Another end point detecting device 30 according to the present invention will be described referring to FIGS. 6 through 13. As shown in FIG. 6, it comprises an coordinates converter 41 for plotting light strengths I and primary differential values (or slope) of their waveform in X-Y coordinates, as shown in FIG. 7, using input signals applied from the photodetector 22, a change-start decision unit 42 for comparing the distance l of a then-plotted point from the origin O of the X-Y coordinates with a predetermined threshold ls and regarding that point at which the distance l exceeds the threshold ls as a change-start point S (start inflection point) (see FIG. 8B) of the light strength I and also the end point of an etching process, a change-end decision unit 43 for regarding that point at which then-plotted primary differential values which slope after the change-start point S come near to the X axis or that point at which X coordinates values (or light strength) are left unchanged but Y coordinates ones (or slope) come near to the origin O, as shown in FIG. 8B, as a change-end point E (end inflection point) (see FIG. 8A) of the light strength I and also the end point of the etching process, and an origin mover 44 for setting the finish point decided by the change-end decision unit 43 to be a new origin O1 in the X-Y coordinates, as shown in FIGS. 10A and 10B, and moving the origin O to this new origin O1. The threshold ls is determined by the following equation (I): ##EQU1## wherein Sx is a dispersed value of X (light strength), Sy is a dispersed value of Y (slope), and A is an arbitrarily constant.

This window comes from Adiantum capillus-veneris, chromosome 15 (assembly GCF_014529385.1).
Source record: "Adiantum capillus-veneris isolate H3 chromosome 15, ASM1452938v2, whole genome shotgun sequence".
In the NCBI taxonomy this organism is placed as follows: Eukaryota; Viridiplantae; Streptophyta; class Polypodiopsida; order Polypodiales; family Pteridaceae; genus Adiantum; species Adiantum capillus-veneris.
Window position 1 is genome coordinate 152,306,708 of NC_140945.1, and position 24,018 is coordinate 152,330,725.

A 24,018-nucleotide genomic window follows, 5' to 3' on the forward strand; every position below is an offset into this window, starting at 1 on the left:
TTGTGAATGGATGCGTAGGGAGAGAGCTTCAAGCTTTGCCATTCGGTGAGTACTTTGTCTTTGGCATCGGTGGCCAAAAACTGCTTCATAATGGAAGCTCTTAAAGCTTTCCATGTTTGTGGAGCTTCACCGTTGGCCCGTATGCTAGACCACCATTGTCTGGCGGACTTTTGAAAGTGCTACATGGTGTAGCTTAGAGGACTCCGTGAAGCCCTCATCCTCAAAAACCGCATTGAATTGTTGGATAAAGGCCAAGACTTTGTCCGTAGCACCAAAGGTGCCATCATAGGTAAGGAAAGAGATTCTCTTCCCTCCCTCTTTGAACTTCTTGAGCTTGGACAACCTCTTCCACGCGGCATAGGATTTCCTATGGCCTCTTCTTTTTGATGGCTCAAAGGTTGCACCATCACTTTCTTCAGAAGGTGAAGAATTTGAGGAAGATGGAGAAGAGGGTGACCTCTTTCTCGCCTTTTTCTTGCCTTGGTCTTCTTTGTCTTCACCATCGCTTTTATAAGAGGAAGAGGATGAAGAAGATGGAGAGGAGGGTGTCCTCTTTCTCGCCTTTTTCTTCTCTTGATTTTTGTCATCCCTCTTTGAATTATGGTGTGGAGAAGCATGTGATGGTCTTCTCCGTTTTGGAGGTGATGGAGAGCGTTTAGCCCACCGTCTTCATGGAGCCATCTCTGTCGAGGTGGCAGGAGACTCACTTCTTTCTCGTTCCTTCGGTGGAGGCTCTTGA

The coordinates converter 41 is intended to convert values of light strength I and slope into x and Y coordinates values, responsive to input signals applied from the photodetector 22, to trace the light strength and the slope in the X-Y coordinates. It is also intended to set the initial values of light strength I and slope or their initial average values for a predetermined initial time period as the origin O of the X-Y coordinates. The predetermined initial time period is a certain time optionally set from the start to the end of etching process. It is a time not depending upon various kinds of etching condition but common to various kinds of etching process. The changestart decision unit 42 serves to receive signal applied from the coordinates converter 41 and recognize then plotted points in the X-Y coordinates. It thus decides the end point of etching process, as described above, and it sends this decision result to the control unit 40 to control the plasma process apparatus 10. The change-end decision unit 43 serves to receive signal applied from the coordinates converter 41 and recognize the change-end point E while comprising the slope of then plotted points (or Y coordinates values) with the threshold (or value as near to the origin O in the Y coordinates axis as possible). It thus decides the end point of etching process, as described above, and it sends this decision result to the origin mover 44. When a layer of film 51 formed on the uneven surface of a substrate 50 is to be etched, while using a layer of resist 51 as a mask, to form recesses 53a-53c each having a different depth in the film layer 51, as shown in FIG. 9, the waveform of light strengths changes drawing a step-like reducing curve or a convex or concave curve, as shown in FIGS. 10A, 13A and 13C, every time the etching of each recess is finished. The origin mover 44 serves to receive signal applied from the change-end decision unit 43 in these cases and move the origin O to a new origin O1 every time the waveform of light strengths changes its curve. When SiO2 and Si3 N4 film layers 61 and 62 formed one upon the other on a semiconductor substrate 60 are etched with etching gas such as a CH3 +CF4 +Ar+O2 gas to form a recess 63 in them, as shown in FIG. 12, the waveform of light strengths I changes drawing a convex curve, as shown in FIG. 13A.